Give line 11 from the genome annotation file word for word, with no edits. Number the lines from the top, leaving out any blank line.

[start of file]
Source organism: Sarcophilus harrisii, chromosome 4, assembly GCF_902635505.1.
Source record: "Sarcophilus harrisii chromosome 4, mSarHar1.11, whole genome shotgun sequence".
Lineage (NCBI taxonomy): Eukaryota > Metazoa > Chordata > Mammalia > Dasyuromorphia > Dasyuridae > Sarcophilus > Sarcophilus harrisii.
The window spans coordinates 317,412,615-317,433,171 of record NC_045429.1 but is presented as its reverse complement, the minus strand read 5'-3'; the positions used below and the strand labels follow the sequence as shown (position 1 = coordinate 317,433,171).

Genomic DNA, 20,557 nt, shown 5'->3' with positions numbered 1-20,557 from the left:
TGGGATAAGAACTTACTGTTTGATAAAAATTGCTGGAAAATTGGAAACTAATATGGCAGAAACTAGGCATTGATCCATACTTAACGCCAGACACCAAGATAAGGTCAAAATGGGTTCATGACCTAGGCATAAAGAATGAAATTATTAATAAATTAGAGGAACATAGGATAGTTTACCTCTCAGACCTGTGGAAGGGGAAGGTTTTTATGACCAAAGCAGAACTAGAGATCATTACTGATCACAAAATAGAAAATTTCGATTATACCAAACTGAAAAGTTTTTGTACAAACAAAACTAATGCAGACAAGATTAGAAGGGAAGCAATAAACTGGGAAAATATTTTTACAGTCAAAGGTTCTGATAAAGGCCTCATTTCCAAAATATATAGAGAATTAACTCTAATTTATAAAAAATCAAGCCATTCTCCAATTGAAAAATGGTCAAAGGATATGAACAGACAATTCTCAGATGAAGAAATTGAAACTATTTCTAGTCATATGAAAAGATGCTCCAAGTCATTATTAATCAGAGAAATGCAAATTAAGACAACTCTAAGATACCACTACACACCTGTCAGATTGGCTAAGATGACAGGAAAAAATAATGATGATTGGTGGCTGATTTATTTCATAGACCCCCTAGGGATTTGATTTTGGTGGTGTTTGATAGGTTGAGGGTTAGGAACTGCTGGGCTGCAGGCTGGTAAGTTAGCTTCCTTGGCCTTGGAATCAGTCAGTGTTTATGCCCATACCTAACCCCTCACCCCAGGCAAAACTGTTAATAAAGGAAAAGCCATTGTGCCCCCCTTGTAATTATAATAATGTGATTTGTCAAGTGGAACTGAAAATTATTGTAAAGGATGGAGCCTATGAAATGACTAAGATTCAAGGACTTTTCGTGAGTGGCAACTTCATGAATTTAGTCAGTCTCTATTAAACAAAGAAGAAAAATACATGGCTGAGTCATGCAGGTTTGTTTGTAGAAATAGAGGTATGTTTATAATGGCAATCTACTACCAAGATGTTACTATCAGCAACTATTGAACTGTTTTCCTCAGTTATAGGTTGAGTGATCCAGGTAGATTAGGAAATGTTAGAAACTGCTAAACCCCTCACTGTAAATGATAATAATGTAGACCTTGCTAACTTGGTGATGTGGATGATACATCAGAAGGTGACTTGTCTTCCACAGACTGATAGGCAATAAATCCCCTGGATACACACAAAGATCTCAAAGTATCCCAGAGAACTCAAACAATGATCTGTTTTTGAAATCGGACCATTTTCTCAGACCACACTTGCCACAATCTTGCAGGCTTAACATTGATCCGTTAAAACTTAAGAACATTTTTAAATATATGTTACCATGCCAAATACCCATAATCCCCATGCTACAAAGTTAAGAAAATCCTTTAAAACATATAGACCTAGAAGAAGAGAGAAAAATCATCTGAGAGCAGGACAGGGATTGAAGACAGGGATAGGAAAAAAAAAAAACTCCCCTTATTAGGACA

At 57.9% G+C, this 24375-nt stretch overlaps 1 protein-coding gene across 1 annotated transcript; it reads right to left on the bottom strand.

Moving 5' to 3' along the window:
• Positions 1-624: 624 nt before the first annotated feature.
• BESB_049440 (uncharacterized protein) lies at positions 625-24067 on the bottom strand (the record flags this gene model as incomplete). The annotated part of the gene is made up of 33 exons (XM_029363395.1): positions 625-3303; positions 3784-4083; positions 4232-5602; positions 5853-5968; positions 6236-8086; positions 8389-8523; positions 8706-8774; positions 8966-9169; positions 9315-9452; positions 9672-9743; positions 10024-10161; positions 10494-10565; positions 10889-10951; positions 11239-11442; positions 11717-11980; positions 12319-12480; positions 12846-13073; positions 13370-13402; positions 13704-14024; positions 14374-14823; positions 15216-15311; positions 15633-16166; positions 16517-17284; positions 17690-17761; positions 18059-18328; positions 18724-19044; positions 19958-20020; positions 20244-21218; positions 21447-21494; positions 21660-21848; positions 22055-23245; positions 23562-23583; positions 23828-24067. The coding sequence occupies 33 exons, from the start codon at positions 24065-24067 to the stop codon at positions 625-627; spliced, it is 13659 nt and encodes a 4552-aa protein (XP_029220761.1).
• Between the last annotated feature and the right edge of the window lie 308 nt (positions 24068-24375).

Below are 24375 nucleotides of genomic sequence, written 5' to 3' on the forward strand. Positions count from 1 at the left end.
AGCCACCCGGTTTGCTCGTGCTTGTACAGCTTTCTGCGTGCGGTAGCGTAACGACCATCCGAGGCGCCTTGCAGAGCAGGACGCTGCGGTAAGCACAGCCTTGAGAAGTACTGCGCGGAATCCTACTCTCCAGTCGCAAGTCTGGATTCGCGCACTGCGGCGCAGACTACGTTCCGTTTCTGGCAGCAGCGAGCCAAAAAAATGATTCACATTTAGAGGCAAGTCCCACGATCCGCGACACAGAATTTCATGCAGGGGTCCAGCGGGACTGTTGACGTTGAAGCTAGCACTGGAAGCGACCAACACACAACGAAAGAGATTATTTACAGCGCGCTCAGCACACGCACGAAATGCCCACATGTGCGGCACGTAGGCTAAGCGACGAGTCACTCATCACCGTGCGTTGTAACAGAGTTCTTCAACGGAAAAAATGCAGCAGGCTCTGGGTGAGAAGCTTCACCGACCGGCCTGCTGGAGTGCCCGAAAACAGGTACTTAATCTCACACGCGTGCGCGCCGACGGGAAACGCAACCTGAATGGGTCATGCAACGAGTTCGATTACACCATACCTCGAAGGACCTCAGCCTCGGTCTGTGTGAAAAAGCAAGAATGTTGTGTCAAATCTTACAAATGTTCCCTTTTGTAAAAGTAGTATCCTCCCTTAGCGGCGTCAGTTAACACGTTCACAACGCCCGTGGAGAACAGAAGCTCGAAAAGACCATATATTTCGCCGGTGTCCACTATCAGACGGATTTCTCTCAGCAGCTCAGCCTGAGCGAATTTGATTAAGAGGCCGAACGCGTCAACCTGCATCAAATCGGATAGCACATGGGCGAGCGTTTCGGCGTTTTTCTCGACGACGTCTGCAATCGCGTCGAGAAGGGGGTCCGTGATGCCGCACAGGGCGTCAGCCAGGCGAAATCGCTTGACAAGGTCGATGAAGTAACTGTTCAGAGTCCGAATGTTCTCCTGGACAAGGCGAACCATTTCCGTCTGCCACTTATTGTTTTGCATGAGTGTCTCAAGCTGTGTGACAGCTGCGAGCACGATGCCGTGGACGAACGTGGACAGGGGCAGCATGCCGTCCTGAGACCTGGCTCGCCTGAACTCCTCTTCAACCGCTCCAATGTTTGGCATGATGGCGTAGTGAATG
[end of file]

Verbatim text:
• Between the last annotated feature and the right edge of the window lie 308 nt (positions 24068-24375).